Advantages of the Guernsey Trust Regime

20 October 2015

Guernsey has an excellent reputation as a trust jurisdiction, recognised by the OECD through its inclusion on the first “White List” published in April 2009, by the 2009 Foot report which placed Guernsey highly amongst the international finance centres, and by receipt of various awards including, most recently, International Financial Services Centre Of The Year at The Wealth Adviser Awards 2014.

Approximately 200 licensed fiduciaries are located in Guernsey and the value of assets held in trust in the island is estimated to be in excess of £300 billion. There is a significant level of trust expertise to be found in Guernsey and a well-established infrastructure of professional support including in the legal, accounting, audit, tax and actuarial fields.

The island is committed to tax transparency through the signing of approximately 57 Tax Information Exchange Agreements, and has already entered into such agreements with many countries, including the USA, UK, France, Germany and Australia and Guernsey continues to discuss TIEAS with many other countries. The International Monetary Fund (IMF) visited Guernsey in 2010 and Guernsey received a positive evaluation.

In addition to the above, Guernsey has the significant advantage of having innovative Company and Trust laws, a strong regulatory environment and a recently established Intellectual Property Registry.

The Trusts (Guernsey) Law, 2007 (the “Law”) came into force on 17 March 2008 and replaced in its entirety the previous 1989 legislation. The Law has been widely praised and the key provisions are as follows:

Guernsey trusts may be established to last for an unlimited period;

  • A non-charitable purpose trust may be created;
  • A trust may be created directly over Guernsey real estate;
  • A statutory lien will be provided in respect of retired trustees and a director or former director of a trust will not be liable for any past breach;
  • A settlor of a Guernsey trust may reserve certain powers, or confer such powers on a nominated third party, without prejudicing the validity of the trust. The powers which may be reserved / conferred in this way include the power to:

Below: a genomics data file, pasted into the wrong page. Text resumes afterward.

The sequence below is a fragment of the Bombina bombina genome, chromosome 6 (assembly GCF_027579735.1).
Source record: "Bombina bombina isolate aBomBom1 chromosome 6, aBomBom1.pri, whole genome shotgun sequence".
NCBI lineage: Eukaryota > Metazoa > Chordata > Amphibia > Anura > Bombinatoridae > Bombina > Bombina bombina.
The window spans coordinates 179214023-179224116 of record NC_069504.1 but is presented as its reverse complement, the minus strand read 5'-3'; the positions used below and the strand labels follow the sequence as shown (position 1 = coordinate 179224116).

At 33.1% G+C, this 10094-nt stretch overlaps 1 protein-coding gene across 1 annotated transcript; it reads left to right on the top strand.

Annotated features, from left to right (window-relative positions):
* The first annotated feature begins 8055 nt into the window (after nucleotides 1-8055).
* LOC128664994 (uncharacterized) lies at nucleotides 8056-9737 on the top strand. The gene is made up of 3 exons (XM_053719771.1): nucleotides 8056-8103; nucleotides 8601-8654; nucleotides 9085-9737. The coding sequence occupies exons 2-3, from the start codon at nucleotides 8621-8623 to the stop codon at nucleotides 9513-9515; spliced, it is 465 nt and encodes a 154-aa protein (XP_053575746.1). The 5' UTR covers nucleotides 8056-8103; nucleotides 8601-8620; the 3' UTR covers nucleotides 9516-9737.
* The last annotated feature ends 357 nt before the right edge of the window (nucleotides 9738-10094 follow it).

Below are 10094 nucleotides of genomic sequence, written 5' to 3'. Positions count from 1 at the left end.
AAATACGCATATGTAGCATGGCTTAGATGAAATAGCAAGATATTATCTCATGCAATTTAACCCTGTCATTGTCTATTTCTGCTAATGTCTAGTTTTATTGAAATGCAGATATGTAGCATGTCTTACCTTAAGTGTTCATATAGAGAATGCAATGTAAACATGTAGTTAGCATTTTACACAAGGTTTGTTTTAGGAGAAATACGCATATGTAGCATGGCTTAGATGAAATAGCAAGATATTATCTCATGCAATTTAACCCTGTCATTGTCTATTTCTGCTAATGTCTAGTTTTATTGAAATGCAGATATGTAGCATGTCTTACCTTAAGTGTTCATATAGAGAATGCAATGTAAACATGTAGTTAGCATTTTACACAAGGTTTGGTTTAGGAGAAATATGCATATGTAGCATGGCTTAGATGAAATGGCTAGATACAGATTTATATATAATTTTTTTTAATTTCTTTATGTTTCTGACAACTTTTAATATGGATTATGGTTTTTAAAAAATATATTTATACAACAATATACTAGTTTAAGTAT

• revoke, amend or vary the terms of the trust

    • advance, appoint or apply income or capital of trust property

    • give binding directions to the trustees in relation to the purchase, retention, sale, or management of trust property

    • appoint or remove any trustee, enforcer, protector or beneficiary

    • change the proper law of the trust

    • restrict any trustee power by requiring the consent of the settlor or a third party as a precondition to the exercise of such power.

  • The law contains a robust “firewall” provision to confirm that all issues regarding the capacity of the settlor, the interpretation of the trust, its administration or variation will be a question of Guernsey trust law alone. This offers significant protection to the trust from hostile claims of creditors, spouses and beneficiaries made outside of Guernsey, as well as protecting the trust from foreign forced heirship rules;
  • The terms of the trust may expressly exclude the beneficiary’s right to information about the trust;
  • Powers of attorney can now be given by trustees for up to three years;
  • Letters of Wishes or documents which reveal the intention of the settlor or any beneficiary of the trust may be preserved from disclosure; and
  • No action for breach of trust can be brought that is more than 18 years old, regardless of whether the beneficiary had actual knowledge or not.

The combination of the flexible framework provided by the Law and the other factors detailed above, including the favourable tax regimes which exist in the island, combine to make Guernsey an extremely well placed and competitive jurisdiction for the establishment and administration of all types of trust structure.